Choosing the Right Tree

By: John Eberhart

 

You’ve scouted and have several locations to prepare. You now have all spring to prepare those locations and it’s advised to prepare locations in order of importance with what you think are the best ones being prepared first.

When pursuing mature bucks in heavily pressured areas, choosing the proper tree can prove pivotal to success and choosing the right tree isn’t always as simple as one may think. There’s been times when I located a narrow funnel or at an active scrape area where I’ve wandered around for nearly half an hour before choosing the right tree. At a field seminar at a location where several terrain features converged I had 18 participants choose a tree and not one chose the tree I did.

In heavily pressured areas mature whitetails will oftentimes search for hunters in trees and when they pick you, unlike what’s commonly seen on TV and in videos, they don’t lose interest and go on about their business, they immediately spook. This fact has a direct correlation on tree choice and stand height.

Ask yourself these questions before choosing a tree. What time of season and how frequently will I hunt here? Will there likely be other deer around for an extended period of time such as at a destination scrape area or mast or fruit tree? How much and what type of hunting pressure does the surrounding area receive? What are my shooting distance limitations? What’s my comfort level with heights? Does this tree offer the most shot opportunities? Each answer should play a role in tree choice, how high you set-up, and how it’s prepared.

I scouted a property for a friend in late April and we located a well-used runway running along a river and there was a suitable conifer not 10 yards away and he and his son immediately said, “that’s the tree”! I knew both of them were comfortable with 30 yard shots so I wandered a bit and while more subtle, discovered 2 more runways 50 and 60 yards away from the river. I chose a different conifer 30 yards from the river that allowed them to comfortably shoot to the river and to the other 2 runways which were 20 and 30 yards from the tree. There is no doubt they would have set up the first conifer and may have very well missed out on an opportunity this fall on the others.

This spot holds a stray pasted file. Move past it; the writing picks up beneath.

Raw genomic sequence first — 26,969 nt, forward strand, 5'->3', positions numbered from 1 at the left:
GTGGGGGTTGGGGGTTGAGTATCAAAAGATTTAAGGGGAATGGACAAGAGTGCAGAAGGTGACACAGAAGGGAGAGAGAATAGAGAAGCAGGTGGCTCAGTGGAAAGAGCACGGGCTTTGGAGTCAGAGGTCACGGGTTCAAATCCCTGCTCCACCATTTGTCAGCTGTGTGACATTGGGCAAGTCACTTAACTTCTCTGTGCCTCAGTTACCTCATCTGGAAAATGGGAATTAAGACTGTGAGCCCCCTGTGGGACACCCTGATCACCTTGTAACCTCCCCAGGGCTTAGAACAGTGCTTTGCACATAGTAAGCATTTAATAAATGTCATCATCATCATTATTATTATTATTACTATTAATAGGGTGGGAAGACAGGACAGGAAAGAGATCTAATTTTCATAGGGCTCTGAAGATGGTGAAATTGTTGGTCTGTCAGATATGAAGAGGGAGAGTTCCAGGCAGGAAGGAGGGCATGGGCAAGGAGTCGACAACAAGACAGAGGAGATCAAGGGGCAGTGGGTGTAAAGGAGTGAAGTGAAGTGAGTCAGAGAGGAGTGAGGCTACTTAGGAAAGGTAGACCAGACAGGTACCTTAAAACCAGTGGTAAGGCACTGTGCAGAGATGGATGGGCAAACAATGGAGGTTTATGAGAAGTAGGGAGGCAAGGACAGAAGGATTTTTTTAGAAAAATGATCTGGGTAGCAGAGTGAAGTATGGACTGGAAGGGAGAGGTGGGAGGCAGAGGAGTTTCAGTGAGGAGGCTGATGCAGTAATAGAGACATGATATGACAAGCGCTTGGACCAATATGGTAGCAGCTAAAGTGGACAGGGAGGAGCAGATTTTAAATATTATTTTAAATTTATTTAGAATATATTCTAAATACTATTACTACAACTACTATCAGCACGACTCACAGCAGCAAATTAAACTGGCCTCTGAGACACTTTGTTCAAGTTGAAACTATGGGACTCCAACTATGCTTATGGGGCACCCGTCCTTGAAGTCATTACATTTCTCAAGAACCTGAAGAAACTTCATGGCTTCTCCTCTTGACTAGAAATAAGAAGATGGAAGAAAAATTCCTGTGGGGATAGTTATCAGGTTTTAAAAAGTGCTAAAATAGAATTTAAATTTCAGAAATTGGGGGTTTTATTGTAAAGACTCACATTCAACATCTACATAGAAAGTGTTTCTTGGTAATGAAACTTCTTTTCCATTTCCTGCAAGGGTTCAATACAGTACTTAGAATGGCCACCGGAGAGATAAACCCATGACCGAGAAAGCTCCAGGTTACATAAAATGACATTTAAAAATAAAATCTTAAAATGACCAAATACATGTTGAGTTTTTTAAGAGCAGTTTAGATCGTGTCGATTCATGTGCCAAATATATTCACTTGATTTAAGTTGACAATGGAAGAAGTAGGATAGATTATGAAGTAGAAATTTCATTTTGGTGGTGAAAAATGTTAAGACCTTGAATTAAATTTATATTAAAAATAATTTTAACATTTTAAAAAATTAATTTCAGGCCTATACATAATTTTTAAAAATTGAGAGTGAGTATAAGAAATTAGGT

For most hunters wind direction should be considered. I pay absolutely zero attention to wind direction during all aspects of bowhunting and in later posts will offer information on how you can negate wind direction as well.

Begin the tree selection process by slowly walking or crawling down every surrounding runway while looking at every suitable tree. Conifers and oaks are the most ideal as they typically offer the best concealment cover because conifers hold their needles year round and oaks hold their leaves long into the season.

Most trees lose their foliage before the rut phases begin, so for rut phase locations, if available pick a conifer, oak, or a large diameter tree with a crotch or large branches at your hunting height to help conceal your body profile.

If crotches or large branches don’t exist, consider going higher up the tree. The additional height will aid in keeping you out of a deer’s peripheral vision and allow you to get away with minor movements during the shot process.

In pressured areas I feel totally exposed when hunting below 20 feet in a tree with no concealment cover as the odds of getting picked are high.

Never pick a tree directly over where you expect a shot opportunity as doing so will cause; severe shot angles, narrow target area, and no chance of a double-lung hit which should always be the goal. The probability of getting picked is high as well because deer will be coming directly at you.

It’s also strongly advised to practice and sight your bow in from a similar height to your stand heights to replicate the same form when taking steeper shot angles.

For early season hunting most trees will have concealment foliage and background cover, somewhat negating the need to hunt quite as high up trees as during the rut phases. However, there is no doubt in my mind that the higher you set-up, the more opportunities you’ll have.

Choose a tree within your comfort zone concerning shooting distance to the farthest runway. At this time of year slightly out of range runways can be altered to within range and we’ll discuss that in a future post.

Always choose the tree that offers the best concealment cover and shot opportunities. If no adequate tree is available and the location is awesome, a well concealed ground blind may be required.